At the risk of dating myself, I remember when digital publishing first came on the scene in the early 1990s. Before this, layout, typesetting and pagination were done manually by cutting with Exacto knives and pasting with glue. I can still remember watching typesetters follow this tedious and exacting process.
When I first saw a full-color newsletter layout on a designer’s computer screen, I was blown away. Before long, the old manual pagination process had gone the way of the dinosaurs as the age of digital publishing was ushered in.
Digital Opens New Doors
Digital publishing and the internet, which followed soon after, made it easier for businesses to create and distribute all kinds of marketing materials. For example, it completely revolutionized newsletter publishing, which is the industry I worked in during the first decade of my career.
It also helped transform whitepapers from what were essentially technical journals into effective marketing tools. Enterprise software developers and other technology businesses had long used whitepapers to educate users about their products. But with the advent of digital publishing and the internet, any business could easily create and distribute whitepapers on any topic they wanted to talk about with customers and prospects.
Today, whitepapers and eBooks have become one of the main arrows in the marketing quiver. Six out of 10 B2B marketers say that whitepapers are one of the most effective forms of content used in their marketing programs and seven out of 10 B2B buyers say they use whitepapers to research their purchase decisions, according to the Content Marketing Institute.
Choosing Your Topic
The first step in creating an effective whitepaper or eBook is choosing the right topic. This starts with clarifying your goals for creating the publication in the first place. For most businesses, whitepapers and eBooks serve to educate customers and prospects about certain aspects of the industry and position the company as a subject matter expert.
I have written whitepapers and eBooks on a wide range of topics for clients over the years. These include deposit reengineering for a bank consulting firm, wealth and legacy planning for a financial advisory firm, home equity loans for a lending intermediary, and brand positioning and messaging for a management consulting firm. Each publication’s topic was carefully chosen based on its potential interest to clients and prospects and the business’ expertise in the subject matter.
Once a whitepaper or eBook has been created, it can be distributed in several different ways — again, depending on the business’ objectives. A common strategy is to offer the publication as a “gated” digital download in exchange for the reader’s basic contact information, as my client Ascension does on their eBook collection page.
Whitepaper and eBook Writing Tips
Here are 7 tips to help you create great whitepapers and eBooks:
- Choose the right length. There’s not a hard-and-fast rule when it comes to whitepaper and eBook length. My colleague Gordon Graham, aka That Whitepaper Guy, recommends a minimum of 5 to 6 pages, or 2,500 words. I generally don’t recommend more than 4,000 words or so for a marketing whitepaper or eBook — any more than this is probably overkill and a waste of time and money.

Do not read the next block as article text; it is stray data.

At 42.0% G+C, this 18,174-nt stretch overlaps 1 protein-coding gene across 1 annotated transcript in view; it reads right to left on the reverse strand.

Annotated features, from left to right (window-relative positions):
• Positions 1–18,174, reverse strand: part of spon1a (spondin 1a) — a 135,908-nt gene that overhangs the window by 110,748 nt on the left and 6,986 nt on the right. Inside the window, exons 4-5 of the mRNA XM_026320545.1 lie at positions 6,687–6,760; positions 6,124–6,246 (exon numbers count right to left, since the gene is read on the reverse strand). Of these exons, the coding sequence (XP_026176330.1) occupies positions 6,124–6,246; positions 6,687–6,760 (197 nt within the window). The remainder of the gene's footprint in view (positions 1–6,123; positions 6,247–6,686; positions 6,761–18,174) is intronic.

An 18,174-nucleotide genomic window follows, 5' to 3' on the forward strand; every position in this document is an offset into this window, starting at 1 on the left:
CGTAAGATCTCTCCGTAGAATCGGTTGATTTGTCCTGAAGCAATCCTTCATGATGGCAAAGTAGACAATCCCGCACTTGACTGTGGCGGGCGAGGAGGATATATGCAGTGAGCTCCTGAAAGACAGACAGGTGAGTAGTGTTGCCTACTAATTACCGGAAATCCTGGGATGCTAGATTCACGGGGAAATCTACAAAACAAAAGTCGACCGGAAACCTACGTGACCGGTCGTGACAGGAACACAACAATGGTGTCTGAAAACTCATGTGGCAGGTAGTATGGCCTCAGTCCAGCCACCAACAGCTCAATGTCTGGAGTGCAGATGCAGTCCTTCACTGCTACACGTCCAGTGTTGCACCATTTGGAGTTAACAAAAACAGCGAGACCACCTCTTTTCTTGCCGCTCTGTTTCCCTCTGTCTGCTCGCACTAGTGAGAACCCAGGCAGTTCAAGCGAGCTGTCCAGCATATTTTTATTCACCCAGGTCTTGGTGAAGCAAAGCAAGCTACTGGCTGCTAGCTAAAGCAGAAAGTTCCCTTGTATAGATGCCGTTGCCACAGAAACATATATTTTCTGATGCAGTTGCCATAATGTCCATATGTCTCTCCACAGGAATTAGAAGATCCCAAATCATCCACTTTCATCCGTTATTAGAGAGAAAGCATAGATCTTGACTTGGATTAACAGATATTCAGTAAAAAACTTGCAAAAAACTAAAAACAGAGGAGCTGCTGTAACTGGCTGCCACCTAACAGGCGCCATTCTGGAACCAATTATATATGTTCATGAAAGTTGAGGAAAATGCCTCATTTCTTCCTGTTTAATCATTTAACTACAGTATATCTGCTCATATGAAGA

- Be selective in what you include. For many topics, the challenge isn’t locating enough information to write a whitepaper or eBook. It’s sorting through the virtually unlimited information that’s out there to find what’s most useful to your readers. Narrowing your topic helps you narrow your research focus and information. Leave out lots of extraneous details and interesting but irrelevant information that readers can easily find elsewhere.
- Write an intriguing, attention-grabbing title. This applies to any content you create, whether it’s a whitepaper, eBook, article, blog or newsletter. If your headline doesn’t capture your audience’s attention and draw them into your content, you’ve wasted your time and money … period.
- Write the copy in “chunks.” Not everybody is going to read an entire 2,500 word-plus whitepaper or eBook, so you should write and design yours so it can easily be read in sections, or chunks. Include plenty of subheads, bulleted and numbered lists, callouts and sidebars to break things up and make it easy for readers to skim the copy and read whatever interests them.
- Include charts and graphs where appropriate. These are another good way to break up the copy and make it easy to read. They can be especially useful when trying to communicate complex messages and ideas. Just be sure your charts and graphs are relevant to the text and say something that’s meaningful and interesting.
- Incorporate case studies and examples. These can help bring your subject to life by illustrating how real-life people and businesses are putting the principles you talk about into practice. It’s a bonus if you can describe how a satisfied client is using your products or services to cut costs, save time or achieve some other strategic goal.
- Don’t forget the call to action. What do you want individuals to do after they’ve finished reading your whitepaper or eBook? People who have downloaded this kind of content are usually at an early stage of the sales cycle so asking for the sale outright might not be the best approach, especially if it’s a complex product or service. Instead, you might suggest that they visit your website, call or email you to schedule an appointment, sign up for a newsletter or webinar, or download additional content.